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How to track your conversion rate in Google Analytics

How to turn more visitors into subscribers

You’ve decided on your website strategy and created a call-to-action on every page. As a service-based business owner, the main goal of your site is probably to get clients. But here’s the thing:

95% of visitors won’t buy anything on their first visit.

Instead of trying to get those first-time visitors to buy, get them to subscribe to your email list. You can then build a relationship with them through your emails and turn them into raving fans!

I’m sure you’ve heard you need an email list countless times, to create lead magnets and content upgrades, and put opt-in forms all around your site. You may have created landing pages, put forms in your sidebar, footer, at the end of each blog post, in an announcement/hello bar, and added an exit-intent pop-up. Apart from the many plugins available for these, you can create your own widget areas to add opt-in forms anywhere on your site.

But how do you know which places actually work? Your mailing list software or opt-in plugin may already track conversions for you. But, they usually only track conversion per form. Unless you create a new form for every single page and spot, you only know which forms perform best, but not what page or post they were on, or where subscribers came from.

There are so many different ways you can get more newsletter subscribers from your website. And adding more opt-in forms around your site definitely helps if you had only one form in a hidden corner of your site. But to really grow your list, you need to track your results and fine-tune your site to get a higher conversion rate.

That’s where Google Analytics comes in. You can set up a goal, to track your subscriber conversion rate, and see where they came from and what pages/posts get you the most new subscribers. If you haven’t already, first set up Google Analytics for your site and make sure your opt-in forms redirect new subscribers to a Thank You page.

Setting up goals

  1. Go to the Admin area of Google Analytics. From the ACCOUNT and PROPERTY columns, select the property you’re working with. In the VIEW column, click Goals.

  1. Click the button to create a new goal. Give it a name that makes sense to you and select the type of goal you want. For subscriber conversion, this should be Destination.

New subscribers should be redirected to a Thank You page. That’s the destination goal you want. The Funnel allows you to set up the path you expect people to take to reach the destination page. Since there’ll be different pages where people can subscribe, you can leave it turned off. If you want to create a goal to track how many people submitted your contact form vs those who visited the contact page, you’d add the Contact page in the Funnel options, like below.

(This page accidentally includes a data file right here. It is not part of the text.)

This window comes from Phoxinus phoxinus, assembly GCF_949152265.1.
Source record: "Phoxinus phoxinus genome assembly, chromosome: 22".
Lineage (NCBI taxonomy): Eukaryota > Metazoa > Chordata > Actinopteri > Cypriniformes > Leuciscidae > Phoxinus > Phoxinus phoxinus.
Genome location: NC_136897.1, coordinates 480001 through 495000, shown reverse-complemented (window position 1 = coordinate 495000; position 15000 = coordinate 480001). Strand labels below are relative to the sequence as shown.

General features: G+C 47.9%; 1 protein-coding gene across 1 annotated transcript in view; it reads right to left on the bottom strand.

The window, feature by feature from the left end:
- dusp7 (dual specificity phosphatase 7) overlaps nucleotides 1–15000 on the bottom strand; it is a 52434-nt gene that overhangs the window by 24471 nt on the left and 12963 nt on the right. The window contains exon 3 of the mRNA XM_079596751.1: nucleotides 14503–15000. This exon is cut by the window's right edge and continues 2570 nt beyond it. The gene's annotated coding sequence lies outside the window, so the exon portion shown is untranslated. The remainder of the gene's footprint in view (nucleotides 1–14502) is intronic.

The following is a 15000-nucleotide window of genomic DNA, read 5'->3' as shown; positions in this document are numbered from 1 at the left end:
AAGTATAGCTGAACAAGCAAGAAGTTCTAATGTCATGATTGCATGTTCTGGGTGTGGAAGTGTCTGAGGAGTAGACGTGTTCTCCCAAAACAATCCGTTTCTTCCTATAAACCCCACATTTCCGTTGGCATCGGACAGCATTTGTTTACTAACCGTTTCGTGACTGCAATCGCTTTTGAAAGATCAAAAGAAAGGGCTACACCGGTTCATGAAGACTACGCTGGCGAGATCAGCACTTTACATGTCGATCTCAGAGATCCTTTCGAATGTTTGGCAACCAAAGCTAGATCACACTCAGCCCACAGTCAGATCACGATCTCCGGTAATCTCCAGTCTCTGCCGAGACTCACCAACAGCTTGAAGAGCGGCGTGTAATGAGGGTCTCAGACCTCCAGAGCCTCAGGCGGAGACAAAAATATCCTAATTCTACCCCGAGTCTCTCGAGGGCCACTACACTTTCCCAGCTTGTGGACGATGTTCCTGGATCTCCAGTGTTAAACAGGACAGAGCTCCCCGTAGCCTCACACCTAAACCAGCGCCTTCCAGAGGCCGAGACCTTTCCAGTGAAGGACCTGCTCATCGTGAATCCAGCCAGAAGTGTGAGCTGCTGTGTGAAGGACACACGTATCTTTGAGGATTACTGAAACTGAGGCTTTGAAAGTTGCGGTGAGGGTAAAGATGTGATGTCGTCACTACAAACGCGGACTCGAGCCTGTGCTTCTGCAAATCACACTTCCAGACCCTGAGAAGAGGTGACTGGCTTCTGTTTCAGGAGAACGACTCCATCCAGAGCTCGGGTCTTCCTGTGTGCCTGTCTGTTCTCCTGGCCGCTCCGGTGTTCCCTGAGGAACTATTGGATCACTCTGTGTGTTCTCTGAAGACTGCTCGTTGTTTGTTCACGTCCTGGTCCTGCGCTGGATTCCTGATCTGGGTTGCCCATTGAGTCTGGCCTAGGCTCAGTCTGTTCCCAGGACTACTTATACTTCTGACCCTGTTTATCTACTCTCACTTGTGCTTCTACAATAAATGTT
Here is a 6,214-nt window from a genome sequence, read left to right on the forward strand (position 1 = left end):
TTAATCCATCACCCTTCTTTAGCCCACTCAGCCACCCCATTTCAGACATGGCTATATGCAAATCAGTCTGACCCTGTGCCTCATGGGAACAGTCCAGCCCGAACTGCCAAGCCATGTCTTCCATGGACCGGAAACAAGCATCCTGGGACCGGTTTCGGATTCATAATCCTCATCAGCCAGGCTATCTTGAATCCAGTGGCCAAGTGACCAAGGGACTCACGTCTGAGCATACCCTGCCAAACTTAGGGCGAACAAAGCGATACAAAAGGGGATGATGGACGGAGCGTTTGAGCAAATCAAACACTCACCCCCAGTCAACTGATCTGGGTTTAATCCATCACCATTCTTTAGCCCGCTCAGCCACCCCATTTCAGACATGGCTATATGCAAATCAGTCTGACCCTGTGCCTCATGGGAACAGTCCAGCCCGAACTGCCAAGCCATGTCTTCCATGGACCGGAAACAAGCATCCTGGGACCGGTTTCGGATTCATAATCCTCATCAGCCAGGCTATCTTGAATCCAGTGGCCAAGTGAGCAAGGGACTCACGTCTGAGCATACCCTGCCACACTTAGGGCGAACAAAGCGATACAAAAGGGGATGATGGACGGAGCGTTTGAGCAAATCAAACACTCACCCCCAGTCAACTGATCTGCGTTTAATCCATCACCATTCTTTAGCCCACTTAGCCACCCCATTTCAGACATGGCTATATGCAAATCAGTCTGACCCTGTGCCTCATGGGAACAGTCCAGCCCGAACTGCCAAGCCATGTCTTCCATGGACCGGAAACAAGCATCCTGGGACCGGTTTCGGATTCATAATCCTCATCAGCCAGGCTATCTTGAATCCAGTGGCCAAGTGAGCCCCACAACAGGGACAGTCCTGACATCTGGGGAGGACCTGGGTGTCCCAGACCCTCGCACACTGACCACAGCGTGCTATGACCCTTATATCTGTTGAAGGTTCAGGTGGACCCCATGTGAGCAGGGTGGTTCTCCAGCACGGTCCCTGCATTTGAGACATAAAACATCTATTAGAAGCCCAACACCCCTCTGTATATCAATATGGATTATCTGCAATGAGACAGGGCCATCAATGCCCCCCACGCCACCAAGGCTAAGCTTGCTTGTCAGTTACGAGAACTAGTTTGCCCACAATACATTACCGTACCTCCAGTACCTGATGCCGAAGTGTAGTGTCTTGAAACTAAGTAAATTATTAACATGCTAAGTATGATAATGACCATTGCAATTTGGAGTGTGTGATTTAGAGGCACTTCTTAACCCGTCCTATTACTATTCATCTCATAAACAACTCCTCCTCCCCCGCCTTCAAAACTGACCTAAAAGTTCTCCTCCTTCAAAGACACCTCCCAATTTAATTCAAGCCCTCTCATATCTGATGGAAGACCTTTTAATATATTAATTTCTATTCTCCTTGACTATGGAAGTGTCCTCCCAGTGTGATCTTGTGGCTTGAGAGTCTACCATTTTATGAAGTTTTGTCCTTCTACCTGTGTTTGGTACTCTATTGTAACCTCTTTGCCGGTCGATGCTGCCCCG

Google Analytics: Setting Up Goals

Tracking your goals

Now that your goals are set up, you can see the results under Conversions > Goals > Overview. The first view is the Goal Completion Location, which will always be the destination page for Destination goals, so not that interesting. Source/medium shows you where your new subscribers came from, like Google, Pinterest, Facebook, other social media channels or sites you were featured on. Knowing which source converts best, you can work on getting more visitors from those sources. If, for example, you get most subscribers from Facebook, you can decide to double-down on your Facebook marketing to get more visitors.

Another report you want to look at, is Reverse Goal Path. This shows you which pages and posts get you the most subscribers. If a specific blog post is generating a lot more subscribers than other posts, you should take a look at that blog post to figure out what it is about that post that works so well, and try to improve your other posts. You can also try to get more traffic to that specific blog post, through promoting it more on social media.

If you have a low subscribe rate, you may want to change a lot on your site to get it higher. But it might actually be better to make small changes and track them for a while so you can really see the impact of the different changes you make. Experiment with your opt-in placement, design, lead magnet and content upgrades until you find what works for you.

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